Your blood sugars are at a very dangerous level and many doctors would want you to get Emergency Room treatment if they could not see you immediately. If you don't have insurance, that can be very expensive. One alternative might be an urgent care or doctors on duty type facility that might be able to provide appropriate treatment at a more affordable cost. It is urgent that you do see a doctor.
The primary dietary factor that raises blood glucose levels is carbohydrate but protein will also increase BG levels albeit at a much slower pace. The whole grain cereal that you ate was a very poor choice when BG levels are an issue because, whole grain or not, it has a very high carbohydrate content. Of the three macronutrients, fat is the only one that does not affect BG levels.View Thread
I thought that it might serve a useful purpose to put your statement in a graphic to emphasize the extremely serious nature of the options you have been presented with. An A1c of "only" 6.4 represents satisfactory control by contemporary protocols but I had experienced severe neuropathy when my own A1c measured only 6.1. Dr. Richard K. Bernstein , in one of his monthly webcasts, stated that he had one patient (female) who suffered from serious neuropathy issues when her A1c measured only 5.6 (yikes! It only shows that we are all different). In any case, poor glucose control leading to impaired wound healing is the number one cause of foot ulcers in diabetics. The monkey wrench in that statement is that current protocols define "good" or satisfactory glucose control as any A1c value "under 7.0". For some diabetics (a minority, I might add), that does work and they may go through life without developing any detectable complications. For others, like me (and possibly yourself), who are more sensitive to gluco-toxicity, we may develop all kinds of symptoms that, if not treated aggressively, can develop into more serious complications. Dr. Bernstein is a leading proponent of normalizing blood sugars in diabetics (that's true normal; not the vague pie-in-the-sky "under 7.0" value). He has stated that he has been successful in preventing amputations in patients simply by aggressive correction of the underlying cause, poor glucose control. I was able to heal my own neuropathy-related problems by normalizing my blood sugars (lowering my A1c to 5.2 and eventually to 4. but my problems were never as serious as what you are experiencing. If you need an incentive, be aware that the average survival period following an amputation is only 2 years, 4 months. Some patients live quite a bit longer and some less depending upon other health conditions/factors they may have. But those are the grim statistics.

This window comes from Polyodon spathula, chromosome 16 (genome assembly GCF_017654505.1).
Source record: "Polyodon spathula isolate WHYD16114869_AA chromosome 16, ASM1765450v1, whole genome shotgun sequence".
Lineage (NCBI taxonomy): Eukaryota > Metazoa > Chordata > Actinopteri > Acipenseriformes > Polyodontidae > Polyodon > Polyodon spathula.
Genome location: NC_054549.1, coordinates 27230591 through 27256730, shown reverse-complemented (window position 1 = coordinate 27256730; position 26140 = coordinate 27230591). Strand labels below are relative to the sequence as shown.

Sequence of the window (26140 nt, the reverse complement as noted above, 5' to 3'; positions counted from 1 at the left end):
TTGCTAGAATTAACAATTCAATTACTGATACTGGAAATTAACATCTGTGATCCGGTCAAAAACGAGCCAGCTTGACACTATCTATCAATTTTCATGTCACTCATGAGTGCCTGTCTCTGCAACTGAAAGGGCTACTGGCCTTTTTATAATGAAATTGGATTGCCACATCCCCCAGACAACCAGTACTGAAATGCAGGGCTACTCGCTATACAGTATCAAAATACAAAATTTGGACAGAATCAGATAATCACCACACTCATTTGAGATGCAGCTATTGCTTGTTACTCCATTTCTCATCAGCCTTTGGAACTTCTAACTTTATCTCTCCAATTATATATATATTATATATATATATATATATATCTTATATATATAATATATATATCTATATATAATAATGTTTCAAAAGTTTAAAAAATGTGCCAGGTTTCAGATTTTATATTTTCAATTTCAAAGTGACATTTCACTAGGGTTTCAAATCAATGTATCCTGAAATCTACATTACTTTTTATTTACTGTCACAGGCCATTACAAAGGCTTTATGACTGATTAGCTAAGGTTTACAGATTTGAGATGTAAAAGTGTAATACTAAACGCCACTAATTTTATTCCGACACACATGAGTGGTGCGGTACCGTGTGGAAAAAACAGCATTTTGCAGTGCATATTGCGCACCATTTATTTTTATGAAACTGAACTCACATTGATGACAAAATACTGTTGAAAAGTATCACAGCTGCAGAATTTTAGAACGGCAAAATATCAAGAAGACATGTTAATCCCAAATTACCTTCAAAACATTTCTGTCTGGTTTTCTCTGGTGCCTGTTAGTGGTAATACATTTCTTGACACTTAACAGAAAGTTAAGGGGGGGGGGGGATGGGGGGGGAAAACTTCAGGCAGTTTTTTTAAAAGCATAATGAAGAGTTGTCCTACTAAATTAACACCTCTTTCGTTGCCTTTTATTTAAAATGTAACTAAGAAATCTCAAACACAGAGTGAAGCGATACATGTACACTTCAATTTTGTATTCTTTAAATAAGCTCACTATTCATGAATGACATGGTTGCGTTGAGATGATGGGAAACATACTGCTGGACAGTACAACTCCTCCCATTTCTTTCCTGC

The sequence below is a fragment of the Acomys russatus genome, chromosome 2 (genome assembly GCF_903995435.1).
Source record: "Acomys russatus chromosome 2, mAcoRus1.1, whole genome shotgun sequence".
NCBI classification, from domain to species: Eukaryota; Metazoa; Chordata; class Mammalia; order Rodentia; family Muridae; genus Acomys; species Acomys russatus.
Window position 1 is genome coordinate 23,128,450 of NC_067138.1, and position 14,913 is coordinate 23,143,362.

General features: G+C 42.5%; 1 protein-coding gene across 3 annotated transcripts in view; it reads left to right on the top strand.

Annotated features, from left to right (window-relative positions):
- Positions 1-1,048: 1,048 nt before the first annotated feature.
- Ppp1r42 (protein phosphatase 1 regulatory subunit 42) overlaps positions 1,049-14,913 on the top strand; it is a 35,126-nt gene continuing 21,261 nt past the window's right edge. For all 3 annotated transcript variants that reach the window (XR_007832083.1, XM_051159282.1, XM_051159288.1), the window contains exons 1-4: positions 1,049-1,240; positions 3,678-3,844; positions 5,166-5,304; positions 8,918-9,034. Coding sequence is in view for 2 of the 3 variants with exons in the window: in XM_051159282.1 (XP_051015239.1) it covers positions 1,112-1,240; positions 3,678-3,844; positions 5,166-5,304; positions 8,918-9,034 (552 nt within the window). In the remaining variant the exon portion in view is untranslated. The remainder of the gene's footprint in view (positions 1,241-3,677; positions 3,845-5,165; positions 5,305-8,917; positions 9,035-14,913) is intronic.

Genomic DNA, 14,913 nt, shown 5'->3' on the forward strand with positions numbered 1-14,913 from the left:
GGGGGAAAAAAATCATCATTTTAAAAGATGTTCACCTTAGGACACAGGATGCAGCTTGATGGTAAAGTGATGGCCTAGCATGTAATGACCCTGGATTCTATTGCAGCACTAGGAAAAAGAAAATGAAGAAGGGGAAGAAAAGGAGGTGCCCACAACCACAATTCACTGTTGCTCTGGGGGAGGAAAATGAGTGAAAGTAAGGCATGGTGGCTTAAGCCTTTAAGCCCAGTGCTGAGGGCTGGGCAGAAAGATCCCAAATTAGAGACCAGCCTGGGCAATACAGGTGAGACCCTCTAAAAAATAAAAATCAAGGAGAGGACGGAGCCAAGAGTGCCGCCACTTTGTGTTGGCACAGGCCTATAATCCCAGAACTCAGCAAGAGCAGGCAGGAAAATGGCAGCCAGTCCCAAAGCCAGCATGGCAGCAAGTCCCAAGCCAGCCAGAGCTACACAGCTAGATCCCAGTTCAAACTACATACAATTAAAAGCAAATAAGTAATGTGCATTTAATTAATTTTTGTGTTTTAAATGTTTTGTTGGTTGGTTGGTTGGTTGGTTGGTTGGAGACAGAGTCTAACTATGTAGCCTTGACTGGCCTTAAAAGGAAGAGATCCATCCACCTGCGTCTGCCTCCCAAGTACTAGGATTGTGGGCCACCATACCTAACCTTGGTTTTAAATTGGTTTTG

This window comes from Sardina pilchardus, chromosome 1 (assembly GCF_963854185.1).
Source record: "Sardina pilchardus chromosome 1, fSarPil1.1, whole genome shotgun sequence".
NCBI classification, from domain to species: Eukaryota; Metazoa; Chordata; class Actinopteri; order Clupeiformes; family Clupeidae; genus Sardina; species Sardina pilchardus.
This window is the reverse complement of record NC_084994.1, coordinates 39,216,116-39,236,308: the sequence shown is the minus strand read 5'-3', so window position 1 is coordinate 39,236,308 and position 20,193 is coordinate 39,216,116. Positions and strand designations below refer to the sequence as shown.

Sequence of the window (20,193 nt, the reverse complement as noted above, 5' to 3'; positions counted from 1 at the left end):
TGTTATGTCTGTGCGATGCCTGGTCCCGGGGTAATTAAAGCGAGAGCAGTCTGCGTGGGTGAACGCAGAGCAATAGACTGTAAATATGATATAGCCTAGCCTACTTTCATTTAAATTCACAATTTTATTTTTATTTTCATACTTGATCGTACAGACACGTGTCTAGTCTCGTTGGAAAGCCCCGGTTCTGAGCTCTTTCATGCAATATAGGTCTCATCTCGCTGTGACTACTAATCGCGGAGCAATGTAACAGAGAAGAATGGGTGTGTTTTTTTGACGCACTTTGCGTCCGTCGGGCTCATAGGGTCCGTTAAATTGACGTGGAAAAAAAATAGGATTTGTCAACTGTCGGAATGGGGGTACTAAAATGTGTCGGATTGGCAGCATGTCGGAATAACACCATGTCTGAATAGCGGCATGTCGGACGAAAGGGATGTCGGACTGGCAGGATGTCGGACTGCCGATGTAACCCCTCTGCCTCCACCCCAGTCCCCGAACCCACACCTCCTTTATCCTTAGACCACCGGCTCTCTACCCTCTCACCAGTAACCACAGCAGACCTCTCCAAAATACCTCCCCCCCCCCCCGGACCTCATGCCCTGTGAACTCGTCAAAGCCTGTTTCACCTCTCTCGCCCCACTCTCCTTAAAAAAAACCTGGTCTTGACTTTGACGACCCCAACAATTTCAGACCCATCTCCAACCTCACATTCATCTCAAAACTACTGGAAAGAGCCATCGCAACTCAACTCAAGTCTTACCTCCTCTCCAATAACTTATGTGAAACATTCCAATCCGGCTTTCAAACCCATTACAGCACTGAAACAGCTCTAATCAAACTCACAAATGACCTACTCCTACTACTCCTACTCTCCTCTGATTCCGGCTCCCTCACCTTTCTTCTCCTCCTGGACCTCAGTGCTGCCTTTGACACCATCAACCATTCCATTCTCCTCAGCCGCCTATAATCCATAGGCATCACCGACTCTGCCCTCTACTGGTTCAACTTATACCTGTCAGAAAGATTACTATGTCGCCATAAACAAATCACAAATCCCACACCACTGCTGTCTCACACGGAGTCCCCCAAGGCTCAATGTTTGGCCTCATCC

Refreshing to see that you're a fan of the original film starring Michael Renne instead of the disappointing remake. I only wish resurrection was a simple as uttering a simple phrase to restore someone back to life via an outside vector (i.e., the robot).View Thread
When I accepted that I was diabetic, I sought the natural route as well. I was in denial for a few days after my initial self-diagnosis but had my affliction subsequently confirmed by one of the top endocrinologists in the County (had to pull a few strings to get an appointment on short notice), Even though my A1c measured "only" 6.1, the nerve damage I was experiencing was confirmed via a battery of tests and sophisticated equipment. My Endo prescribe Actos for me which is normally not a first line drug. However, he was a research physician and had many patients who had achieved terrific results with it. I took it religiously but complemented the medication with "natural" supplements using a long list that included standardized extracts of various sorts such as banaba leaf, cinnamon (aqueous), chromium, vanadium, blended products like Dr. Whittaker's Glucose Essentials, magnesium, CoQ10 (ubiquinol), grape seed, curcumin (Jarrows 95), bitter melon (both extracts and the fresh fruit itself), alpha lipoic acid, biotin, SOD (superoxide dismutase), and a list of others as long as your arm. I took the supplements in divided doses with my meals and separate from (at least 2 hours before/after) my daily Actos dose to minimize or avoid possible interactions. The preceding comments are just to let you know I left no stone unturned.